currently executive director of Steven
Van Zandt’s Rock and Roll Forever
Foundation, which provides educational materials on popular music
to middle and high schools. He has
released three solo albums, is working
on a fourth, and wrote a book, Dusty in
Memphis (Continuum, 2004), a brief
exploration of the classic 1969 Dusty
Springfield album of the same name.
It was the Dusty book that reminded
Petty of the shaggy-haired, chipped-toothed guitarist he had met on the
road. When filmmaker Peter Bogda-novich was working on a documentary about the Heartbreakers, Petty
approached Zanes about taking part.
Zanes ended up writing a companion coffee-table book for the film and
subsequently wrote the liner notes for
a Heartbreakers’ anthology.
Still, it surprised Zanes when the
rock star suggested the biography. It
would be a rarity, perhaps unique: one
rock musician writing about another.
Although the book would not carry
the label “authorized,” Petty promised
Zanes his complete cooperation. “It’s
your book,” Petty told him.
“I was shocked at
the level of trust,” Zanes
tells me over breakfast at
Raymond’s in Montclair.
“In my view, he’s a bit of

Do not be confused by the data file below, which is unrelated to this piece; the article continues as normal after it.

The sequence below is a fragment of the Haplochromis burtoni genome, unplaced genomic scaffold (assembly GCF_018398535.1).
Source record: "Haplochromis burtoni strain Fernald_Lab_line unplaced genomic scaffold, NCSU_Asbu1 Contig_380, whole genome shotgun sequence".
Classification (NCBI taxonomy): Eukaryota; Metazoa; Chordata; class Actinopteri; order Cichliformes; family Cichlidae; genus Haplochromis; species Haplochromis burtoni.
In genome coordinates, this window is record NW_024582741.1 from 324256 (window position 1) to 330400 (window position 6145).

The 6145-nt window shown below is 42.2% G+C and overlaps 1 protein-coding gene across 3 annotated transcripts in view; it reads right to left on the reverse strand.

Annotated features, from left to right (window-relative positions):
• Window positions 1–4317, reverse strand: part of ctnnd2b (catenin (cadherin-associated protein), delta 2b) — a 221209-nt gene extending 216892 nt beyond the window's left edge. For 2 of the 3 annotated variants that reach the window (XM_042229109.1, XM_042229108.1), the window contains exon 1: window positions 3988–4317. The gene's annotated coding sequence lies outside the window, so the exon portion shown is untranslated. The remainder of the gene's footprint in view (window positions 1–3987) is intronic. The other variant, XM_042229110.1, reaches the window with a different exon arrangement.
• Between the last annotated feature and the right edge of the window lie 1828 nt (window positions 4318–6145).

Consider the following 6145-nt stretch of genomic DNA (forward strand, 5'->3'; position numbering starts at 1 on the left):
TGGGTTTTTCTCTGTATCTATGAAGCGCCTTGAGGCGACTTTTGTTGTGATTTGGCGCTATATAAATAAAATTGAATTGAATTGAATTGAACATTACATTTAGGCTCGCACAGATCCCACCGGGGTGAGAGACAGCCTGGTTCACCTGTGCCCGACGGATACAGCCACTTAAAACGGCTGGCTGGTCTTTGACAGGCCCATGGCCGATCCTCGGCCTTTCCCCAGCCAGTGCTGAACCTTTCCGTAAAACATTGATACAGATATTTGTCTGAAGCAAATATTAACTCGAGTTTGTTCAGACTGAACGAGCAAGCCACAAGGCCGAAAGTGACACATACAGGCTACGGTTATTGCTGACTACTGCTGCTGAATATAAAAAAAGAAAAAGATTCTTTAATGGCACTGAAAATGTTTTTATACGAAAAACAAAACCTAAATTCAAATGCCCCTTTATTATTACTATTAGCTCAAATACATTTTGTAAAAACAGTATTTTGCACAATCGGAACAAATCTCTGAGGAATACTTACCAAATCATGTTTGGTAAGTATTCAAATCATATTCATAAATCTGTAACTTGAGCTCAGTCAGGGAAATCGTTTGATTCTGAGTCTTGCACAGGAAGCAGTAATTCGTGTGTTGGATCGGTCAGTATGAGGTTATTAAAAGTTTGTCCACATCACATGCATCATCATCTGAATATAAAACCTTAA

a recluse. He’s never been
a self-promoter in the
ways you would expect in
the music business. He’s
Indeed, Petty: The
Biography reveals a head-
strong but damaged hero.
The son of an abusive
father, Petty stumbled into rock ’n’ roll
as a teen in Gainesville, Florida, and
achieved stardom as a singer, songwriter and guitarist through a potent combination of talent and sheer determination. The book chronicles Petty’s rocky
road from cover bands to marquee act.
Zanes delivers the requisite tales of
life on the road (“sex and drugs are the
given,” he says), but he delves deeply—
and fascinatingly—into the inner work-
ings of the Heartbreakers
and Petty’s emergence as
a strong leader capable of
making tough decisions,
including firing the con-
tentious drummer Stan
Lynch. At one point, Petty
tells Zanes, “I’ve had to be
brutal.” (Zanes also shares
Lynch’s side of the story
in painful detail.)
Zanes is intrigued by
the band dynamic from
both a musical and social
perspective. “I hope that in some kind
of 20th-century history of America,
there’s a section on bands, because
I think they are a bigger piece of the
American story than anyone realizes,”
he says. Zanes views the Heartbreak-
ers and their contemporaries—notably
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